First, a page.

“Our neighborhood, South Park, is an entirely different place than it was 10 years ago,” Walker said. “Back then, it was the old Wild West. Now, it’s fun and funky.”

As such, the neighborhood now attracts dog lovers who have the money to spend with a business like South Bark, she added.

Pet retailers find that community involvement is good for the neighborhood, the bottom line—and the heart.

Community interaction is a year-round focus for retailer Sloppy Kisses. Case in point: A crowd gathers outside the Downtown Saratoga Springs store for its Annual Howl-O-Ween Costume Parade.

Photo courtesy of Sloppy Kisses of Saratoga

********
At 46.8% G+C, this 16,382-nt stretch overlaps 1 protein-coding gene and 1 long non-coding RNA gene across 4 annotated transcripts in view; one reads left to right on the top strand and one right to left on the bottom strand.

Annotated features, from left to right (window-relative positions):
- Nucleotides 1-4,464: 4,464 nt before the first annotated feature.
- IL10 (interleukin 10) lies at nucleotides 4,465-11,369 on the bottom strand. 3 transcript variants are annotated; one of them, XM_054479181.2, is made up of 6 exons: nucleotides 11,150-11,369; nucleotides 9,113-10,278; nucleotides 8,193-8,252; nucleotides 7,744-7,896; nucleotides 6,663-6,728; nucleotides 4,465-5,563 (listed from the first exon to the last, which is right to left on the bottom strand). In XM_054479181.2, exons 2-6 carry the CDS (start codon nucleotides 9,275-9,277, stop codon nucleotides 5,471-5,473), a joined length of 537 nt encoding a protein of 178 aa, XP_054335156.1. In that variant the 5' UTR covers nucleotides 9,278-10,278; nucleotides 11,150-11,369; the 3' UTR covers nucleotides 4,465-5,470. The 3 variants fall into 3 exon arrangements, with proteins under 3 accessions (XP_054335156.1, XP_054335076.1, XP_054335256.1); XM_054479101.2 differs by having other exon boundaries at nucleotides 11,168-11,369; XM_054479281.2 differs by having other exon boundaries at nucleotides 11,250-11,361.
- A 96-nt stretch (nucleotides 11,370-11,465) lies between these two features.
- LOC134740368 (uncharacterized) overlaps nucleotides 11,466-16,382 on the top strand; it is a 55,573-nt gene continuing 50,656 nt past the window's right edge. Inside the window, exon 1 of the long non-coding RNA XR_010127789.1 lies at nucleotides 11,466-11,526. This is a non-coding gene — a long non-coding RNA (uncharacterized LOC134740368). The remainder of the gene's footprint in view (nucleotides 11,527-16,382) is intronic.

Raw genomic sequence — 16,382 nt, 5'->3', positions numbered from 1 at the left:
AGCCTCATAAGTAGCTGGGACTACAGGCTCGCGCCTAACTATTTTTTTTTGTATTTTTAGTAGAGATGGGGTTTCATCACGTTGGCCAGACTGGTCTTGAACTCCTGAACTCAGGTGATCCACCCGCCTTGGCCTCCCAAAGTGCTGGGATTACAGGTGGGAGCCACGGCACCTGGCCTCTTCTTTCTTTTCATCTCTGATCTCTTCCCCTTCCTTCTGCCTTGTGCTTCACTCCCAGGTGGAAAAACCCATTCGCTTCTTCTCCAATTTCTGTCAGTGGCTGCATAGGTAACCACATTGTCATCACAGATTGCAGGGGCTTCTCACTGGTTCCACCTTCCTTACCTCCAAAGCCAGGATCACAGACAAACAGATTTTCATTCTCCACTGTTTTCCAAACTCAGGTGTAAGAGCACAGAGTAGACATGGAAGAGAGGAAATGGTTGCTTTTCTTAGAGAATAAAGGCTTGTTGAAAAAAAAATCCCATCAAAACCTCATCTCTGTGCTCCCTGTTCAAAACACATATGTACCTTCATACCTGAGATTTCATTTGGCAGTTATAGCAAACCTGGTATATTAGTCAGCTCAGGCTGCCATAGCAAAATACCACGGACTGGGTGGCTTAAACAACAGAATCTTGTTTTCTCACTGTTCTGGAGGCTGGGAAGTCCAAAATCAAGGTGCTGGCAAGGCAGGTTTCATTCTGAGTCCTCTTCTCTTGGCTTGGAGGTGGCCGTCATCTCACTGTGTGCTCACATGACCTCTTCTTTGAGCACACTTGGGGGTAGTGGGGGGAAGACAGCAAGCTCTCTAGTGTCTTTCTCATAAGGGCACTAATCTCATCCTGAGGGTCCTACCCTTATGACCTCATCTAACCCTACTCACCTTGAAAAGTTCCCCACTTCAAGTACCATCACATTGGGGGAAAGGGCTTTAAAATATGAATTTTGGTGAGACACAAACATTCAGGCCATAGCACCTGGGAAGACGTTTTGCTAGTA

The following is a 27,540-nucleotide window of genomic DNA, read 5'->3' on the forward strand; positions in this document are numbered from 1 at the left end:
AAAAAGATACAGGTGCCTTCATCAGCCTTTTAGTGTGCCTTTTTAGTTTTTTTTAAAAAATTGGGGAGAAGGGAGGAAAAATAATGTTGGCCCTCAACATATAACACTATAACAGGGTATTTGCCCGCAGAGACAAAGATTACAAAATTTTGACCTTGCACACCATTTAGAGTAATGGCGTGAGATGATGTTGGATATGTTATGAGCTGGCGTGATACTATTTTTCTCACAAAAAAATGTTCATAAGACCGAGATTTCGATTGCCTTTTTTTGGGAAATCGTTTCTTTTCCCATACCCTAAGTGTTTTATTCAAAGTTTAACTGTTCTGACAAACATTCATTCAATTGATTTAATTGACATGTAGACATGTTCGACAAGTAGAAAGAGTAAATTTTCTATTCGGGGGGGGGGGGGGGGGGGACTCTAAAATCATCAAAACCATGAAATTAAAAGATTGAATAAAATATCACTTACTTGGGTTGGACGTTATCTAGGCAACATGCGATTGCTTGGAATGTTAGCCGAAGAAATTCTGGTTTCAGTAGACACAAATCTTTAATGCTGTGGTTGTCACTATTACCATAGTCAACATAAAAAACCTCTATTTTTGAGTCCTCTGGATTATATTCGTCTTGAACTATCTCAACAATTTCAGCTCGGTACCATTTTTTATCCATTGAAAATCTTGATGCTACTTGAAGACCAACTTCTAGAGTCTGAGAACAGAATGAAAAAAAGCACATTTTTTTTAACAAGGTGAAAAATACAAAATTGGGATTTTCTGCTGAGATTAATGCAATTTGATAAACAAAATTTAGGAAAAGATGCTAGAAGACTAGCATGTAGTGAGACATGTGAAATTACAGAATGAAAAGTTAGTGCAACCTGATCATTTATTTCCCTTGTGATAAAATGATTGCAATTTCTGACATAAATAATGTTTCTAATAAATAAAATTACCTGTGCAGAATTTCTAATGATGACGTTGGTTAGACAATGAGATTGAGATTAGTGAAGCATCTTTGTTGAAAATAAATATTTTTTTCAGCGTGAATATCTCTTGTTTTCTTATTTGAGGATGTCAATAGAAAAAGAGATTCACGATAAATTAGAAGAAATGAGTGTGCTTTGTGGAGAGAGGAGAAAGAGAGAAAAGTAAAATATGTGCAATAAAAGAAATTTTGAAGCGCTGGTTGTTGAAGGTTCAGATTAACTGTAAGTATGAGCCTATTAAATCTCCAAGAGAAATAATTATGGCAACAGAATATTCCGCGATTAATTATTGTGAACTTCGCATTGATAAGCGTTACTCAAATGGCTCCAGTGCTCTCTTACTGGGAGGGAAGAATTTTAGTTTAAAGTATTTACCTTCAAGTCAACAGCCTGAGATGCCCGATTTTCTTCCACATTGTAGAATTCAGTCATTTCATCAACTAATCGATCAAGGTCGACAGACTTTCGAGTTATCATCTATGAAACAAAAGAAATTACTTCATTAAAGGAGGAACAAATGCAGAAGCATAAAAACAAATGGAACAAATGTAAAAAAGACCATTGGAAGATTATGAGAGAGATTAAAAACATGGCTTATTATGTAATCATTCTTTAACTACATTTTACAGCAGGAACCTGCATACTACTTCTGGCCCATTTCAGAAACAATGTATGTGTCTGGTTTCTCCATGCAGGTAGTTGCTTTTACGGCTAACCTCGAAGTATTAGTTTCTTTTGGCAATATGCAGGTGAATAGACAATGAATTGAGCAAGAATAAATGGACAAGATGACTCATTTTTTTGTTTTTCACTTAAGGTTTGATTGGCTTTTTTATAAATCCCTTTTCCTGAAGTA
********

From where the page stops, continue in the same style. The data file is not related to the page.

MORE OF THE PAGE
When it comes to getting involved with the surrounding community, Patrick Donston, owner of Absolutely Fish in Clifton, N.J., said local schools represent a significant opportunity. For example, Donston’s store invites local schools to take their students on educational field trips in his store. And many classes take him up on it; his store hosted 15 field trips last year alone. 

“With aquatic animals, you want to schedule field trips ahead of time so you have the appropriate animals in stock,” he said. “Sea urchins, starfish—ones that the kids can hold and touch. It really adds to the presentation, and they remember you.”

In fact, Donston noted, it’s not uncommon for kids from field trips to reappear in the store with their parents that very evening. However, he added, field trips are not about the hard sell.

“It should be an educational tour, not a sales presentation,” he said. “You just want to let the community know you’re there.”